Joseph Avenue Christmas is the story of one man's journey to the true meaning of Christmas. Not just the birth of the babe, but the salvation of the soul. Set on the wintry streets of Rochester, NY it is a visit to the heart of that city and the hearts of some of its best and bravest people. From their good example, and the simple lessons of their own lives and faith, a troubled man finds on a dark Christmas Eve an escape from an increasingly failed life.
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It was a Lovely evening in Rochester.
In an historic thunder stroke, a girl from the 19th Ward won her party’s nomination for mayor.
By a landslide.
The party chair got slapped, the dowager congresswoman was rejected, the lieutenant governor was proven irrelevant.
She walked into the polling place with her husband by her side and her daughter in her arms, and she walked out her city’s first female mayor.
Or at least she will be in January.
In a stunning rejection of the party establishment, and a firm “No, thank you” to a well-respected incumbent, history was made.
The newspaper said she was polling more than 2-to-1 behind her opponent, and conventional wisdom wrote her off, but that didn’t stop the people in neighborhoods who turned out to support her. On a day when apathy defined the electorate – there was record low turnout – the few who cared, cared passionately, and by an almost 60-40 split they wanted Lovely Warren.
There’s still a general election, but it’s against a non-entity, and the handwriting is on the wall. Tom Richards – the trounced incumbent – is on two other lines, and could still be a candidate in the general election, but that wouldn’t be particularly honorable.
Yesterday was the election, and everyone knows that. Repackaging Tom Richards as an Independence or Working Families candidate would be political opportunism and it would smack of desperation. Yesterday was the election, and everyone knows that.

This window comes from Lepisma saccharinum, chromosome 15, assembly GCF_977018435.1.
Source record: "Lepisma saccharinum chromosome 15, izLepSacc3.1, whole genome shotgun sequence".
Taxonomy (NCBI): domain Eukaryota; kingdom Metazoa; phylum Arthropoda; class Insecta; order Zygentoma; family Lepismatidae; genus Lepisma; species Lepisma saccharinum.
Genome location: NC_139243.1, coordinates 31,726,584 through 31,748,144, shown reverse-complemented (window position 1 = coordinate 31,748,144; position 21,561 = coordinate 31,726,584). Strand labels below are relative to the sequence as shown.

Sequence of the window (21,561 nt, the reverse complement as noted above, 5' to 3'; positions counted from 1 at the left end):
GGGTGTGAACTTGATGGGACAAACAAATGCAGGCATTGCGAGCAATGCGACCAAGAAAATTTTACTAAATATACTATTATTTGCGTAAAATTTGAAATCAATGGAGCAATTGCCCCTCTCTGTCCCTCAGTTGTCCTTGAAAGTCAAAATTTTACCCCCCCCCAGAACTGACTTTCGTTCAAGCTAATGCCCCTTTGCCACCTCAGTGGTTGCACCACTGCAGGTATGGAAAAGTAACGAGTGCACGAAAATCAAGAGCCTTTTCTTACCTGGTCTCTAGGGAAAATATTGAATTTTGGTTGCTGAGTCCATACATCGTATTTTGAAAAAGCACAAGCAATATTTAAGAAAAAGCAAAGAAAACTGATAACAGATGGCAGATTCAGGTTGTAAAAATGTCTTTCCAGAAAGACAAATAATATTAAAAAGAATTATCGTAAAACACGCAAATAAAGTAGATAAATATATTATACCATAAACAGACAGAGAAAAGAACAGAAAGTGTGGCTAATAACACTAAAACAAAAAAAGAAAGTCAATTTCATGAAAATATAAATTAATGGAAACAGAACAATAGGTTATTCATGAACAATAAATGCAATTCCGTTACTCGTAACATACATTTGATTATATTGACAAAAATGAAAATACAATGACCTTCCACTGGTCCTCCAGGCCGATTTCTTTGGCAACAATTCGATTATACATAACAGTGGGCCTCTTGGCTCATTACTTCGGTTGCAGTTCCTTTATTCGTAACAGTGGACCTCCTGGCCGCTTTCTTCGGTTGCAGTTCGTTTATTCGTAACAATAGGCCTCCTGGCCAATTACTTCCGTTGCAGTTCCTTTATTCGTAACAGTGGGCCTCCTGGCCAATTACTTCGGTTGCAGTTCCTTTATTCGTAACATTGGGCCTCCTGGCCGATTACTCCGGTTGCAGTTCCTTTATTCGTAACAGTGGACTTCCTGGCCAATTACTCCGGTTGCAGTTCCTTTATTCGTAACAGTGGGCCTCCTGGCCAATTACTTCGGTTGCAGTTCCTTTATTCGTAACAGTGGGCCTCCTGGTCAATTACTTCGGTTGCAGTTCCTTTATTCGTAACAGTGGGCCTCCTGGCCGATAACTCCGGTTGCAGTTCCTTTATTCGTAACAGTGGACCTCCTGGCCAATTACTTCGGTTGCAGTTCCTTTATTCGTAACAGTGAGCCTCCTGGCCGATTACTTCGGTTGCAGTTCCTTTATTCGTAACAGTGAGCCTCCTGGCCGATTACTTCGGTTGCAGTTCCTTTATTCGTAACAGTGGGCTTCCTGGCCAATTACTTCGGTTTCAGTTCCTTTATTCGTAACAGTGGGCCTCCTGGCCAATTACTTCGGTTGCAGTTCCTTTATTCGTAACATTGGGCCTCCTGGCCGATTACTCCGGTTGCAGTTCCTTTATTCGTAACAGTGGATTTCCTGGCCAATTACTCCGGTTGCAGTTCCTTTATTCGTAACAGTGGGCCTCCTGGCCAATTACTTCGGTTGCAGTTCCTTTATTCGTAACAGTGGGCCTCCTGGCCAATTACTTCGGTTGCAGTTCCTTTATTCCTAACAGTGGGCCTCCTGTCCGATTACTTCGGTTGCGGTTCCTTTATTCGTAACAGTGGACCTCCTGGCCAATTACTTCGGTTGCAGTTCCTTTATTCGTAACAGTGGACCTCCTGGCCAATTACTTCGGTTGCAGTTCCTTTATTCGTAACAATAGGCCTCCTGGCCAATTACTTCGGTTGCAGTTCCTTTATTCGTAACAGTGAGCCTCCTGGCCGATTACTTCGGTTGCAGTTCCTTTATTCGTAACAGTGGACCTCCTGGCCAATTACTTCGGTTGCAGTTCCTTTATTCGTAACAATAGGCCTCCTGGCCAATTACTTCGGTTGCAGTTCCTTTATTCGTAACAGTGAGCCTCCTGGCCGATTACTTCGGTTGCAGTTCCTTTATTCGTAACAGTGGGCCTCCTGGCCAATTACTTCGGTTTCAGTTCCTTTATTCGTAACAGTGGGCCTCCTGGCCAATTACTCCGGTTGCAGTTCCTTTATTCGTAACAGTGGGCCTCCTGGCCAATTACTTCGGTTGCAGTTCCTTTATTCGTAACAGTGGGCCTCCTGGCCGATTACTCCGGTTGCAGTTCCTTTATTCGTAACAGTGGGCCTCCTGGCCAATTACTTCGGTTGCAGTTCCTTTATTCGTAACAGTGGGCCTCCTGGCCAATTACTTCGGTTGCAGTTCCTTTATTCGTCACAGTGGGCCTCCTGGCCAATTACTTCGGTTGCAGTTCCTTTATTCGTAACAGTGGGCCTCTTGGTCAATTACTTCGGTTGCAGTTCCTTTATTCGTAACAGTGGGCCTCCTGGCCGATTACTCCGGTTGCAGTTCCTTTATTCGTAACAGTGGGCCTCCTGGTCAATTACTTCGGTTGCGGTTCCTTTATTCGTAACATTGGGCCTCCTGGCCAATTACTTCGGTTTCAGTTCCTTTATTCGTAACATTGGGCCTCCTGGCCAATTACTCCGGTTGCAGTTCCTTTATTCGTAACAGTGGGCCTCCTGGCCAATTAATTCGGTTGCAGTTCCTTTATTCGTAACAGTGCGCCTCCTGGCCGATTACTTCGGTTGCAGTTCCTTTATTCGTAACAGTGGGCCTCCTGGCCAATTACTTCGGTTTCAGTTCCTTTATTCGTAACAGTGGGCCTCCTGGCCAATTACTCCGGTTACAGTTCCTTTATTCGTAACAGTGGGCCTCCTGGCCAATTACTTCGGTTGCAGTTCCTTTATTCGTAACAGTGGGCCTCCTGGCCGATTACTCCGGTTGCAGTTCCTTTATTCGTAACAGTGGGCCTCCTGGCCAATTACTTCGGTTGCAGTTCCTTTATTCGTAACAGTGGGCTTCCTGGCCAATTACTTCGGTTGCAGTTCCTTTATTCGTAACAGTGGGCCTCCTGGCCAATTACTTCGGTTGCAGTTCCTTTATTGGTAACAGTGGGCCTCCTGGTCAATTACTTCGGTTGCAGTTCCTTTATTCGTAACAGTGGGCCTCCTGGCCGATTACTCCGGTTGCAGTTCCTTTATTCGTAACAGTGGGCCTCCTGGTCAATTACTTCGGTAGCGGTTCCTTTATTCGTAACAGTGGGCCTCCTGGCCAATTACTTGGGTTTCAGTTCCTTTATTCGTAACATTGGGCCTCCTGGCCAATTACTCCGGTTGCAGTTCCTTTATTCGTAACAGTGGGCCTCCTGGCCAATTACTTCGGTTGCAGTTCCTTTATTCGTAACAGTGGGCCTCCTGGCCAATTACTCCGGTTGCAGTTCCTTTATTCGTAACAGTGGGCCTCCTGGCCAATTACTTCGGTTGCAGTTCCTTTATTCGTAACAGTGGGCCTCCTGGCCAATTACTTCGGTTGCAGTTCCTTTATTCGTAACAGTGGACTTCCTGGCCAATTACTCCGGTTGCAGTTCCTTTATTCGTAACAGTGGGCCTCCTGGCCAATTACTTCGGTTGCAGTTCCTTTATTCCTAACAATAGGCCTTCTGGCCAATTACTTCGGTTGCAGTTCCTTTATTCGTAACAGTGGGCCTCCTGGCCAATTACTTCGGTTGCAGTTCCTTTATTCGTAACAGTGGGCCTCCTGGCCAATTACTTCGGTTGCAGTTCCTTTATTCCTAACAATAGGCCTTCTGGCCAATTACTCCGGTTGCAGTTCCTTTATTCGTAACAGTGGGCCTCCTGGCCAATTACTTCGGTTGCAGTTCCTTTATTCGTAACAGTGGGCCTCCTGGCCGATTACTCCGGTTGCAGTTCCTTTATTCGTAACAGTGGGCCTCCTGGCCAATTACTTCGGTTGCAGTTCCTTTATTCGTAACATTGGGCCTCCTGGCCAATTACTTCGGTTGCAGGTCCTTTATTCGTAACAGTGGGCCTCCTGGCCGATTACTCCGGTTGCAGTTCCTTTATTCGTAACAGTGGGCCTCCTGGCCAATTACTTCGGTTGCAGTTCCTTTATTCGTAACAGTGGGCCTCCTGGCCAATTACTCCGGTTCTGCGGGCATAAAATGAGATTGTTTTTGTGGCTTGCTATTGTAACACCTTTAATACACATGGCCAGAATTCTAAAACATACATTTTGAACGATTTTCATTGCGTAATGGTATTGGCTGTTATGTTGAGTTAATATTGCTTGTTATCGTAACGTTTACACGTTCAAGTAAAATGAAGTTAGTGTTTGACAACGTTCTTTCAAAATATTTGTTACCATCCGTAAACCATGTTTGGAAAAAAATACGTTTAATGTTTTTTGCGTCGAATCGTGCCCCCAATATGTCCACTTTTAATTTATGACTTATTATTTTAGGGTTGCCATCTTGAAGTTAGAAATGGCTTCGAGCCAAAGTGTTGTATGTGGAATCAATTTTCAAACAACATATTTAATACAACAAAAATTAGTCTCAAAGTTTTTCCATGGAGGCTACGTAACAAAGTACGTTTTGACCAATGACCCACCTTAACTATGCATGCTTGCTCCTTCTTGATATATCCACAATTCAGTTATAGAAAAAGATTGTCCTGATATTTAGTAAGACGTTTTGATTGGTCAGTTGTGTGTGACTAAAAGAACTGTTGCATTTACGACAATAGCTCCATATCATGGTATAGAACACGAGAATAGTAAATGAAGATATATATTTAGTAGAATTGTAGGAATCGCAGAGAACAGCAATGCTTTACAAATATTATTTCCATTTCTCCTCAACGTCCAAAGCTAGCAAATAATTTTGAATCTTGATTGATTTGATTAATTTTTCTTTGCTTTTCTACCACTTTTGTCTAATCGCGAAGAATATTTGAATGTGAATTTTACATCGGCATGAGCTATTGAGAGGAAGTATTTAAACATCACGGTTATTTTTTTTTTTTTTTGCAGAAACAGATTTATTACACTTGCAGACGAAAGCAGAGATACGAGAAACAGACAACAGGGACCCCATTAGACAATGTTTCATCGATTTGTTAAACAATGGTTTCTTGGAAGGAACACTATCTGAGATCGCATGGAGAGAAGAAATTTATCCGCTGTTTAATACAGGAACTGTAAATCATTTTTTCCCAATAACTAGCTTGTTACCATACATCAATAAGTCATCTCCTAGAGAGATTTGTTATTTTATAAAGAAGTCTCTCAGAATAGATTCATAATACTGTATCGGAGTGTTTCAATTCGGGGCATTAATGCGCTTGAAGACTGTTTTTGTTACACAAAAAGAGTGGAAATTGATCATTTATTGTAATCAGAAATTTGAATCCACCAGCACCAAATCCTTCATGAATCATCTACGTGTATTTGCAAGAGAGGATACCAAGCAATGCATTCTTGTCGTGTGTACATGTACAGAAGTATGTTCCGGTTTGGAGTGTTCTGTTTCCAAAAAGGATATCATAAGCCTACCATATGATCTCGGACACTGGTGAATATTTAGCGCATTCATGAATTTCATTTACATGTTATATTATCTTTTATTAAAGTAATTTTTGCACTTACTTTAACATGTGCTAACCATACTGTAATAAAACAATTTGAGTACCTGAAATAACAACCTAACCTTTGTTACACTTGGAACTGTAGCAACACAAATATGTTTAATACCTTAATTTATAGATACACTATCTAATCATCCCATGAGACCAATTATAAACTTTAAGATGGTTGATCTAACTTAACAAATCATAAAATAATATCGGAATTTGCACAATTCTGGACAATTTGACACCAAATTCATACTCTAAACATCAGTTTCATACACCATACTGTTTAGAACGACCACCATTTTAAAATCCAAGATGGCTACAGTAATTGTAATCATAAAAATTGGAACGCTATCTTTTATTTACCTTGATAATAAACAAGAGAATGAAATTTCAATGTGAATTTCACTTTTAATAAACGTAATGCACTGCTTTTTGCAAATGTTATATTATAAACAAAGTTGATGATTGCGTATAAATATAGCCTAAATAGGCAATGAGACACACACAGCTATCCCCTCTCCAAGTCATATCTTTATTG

Rochester has elected its first female mayor, she may also be its youngest mayor, and she will be its second black mayor – the first black mayor to have grown up here and be a product of Rochester schools and neighborhoods.
Race was a big factor in this election, so was a generational shift.
Lovely Warren is young and black; Tom Richards is old and white. Her supporters were overwhelmingly black; his supporters were overwhelmingly white.
She sits as president of City Council, a 9-person body with just one white male and five members of color. He leads an administration with two prominent people of color and a whole bunch of middle-aged white guys.
But he had the money and the incumbency and the big backers. She had her personality, accomplishment and tenacity. She also had Adam McFadden and David Gantt.
McFadden is her colleague, Gantt is her patron.
He has been her patron and employer since she was a college student. Some fear he pulls the strings on her. He has been a powerful member of the state Assembly for more than a generation. His grip on Rochester’s black neighborhoods is legendary. He has run a protégé for mayor before, but this is his first win.
And only time will tell if it was his win or Lovely Warren’s win. Only time will tell if she governs independently or if he has undue influence.
Only time will tell if Lovely Warren can do as she promised – bridge the gap between what she called the two Rochesters. Two Rochesters as defined by emphasis – downtown or the neighborhoods – or by economics and race. In recent weeks the clear trend has been Lovely Warren signs on the west side and Tom Richards signs on the east side.
Yesterday, Rochester was definitely a west side town.
Going forward, Rochester will be a different kind of town. With a population that is majority non-white, it has chosen a mayor who looks more like itself. Lovely Warren’s personal background, as well as her work with David Gantt and on City Council, will orient her in a way that perhaps a wealthy white former CEO could never understand. Lovely Warren’s victory is a victory for a race and a culture and a heritage that sometimes feel slighted in the conduct of Rochester’s affairs.
Her victory – if she in fact presses on to become mayor – is different from that of Bill Johnson. He was a transplanted southerner from something of the paper-bag class, come to Rochester with a good education and a good job to save the locals.
He did that, and he was black, but the culture and background of Lovely Warren are not just black, they are Rochester black. She is a daughter of our town and true proof that someone from here – a regular girl from here – can succeed professionally, personally and politically. She didn’t come with a silver spoon, but she does have the key to the city.
And she won in a landslide.
On a day when nobody outside her circle gave her the slightest chance of winning, she blew Tom Richards out of the water.
It is a thunderous and historic victory.
And she earned it herself.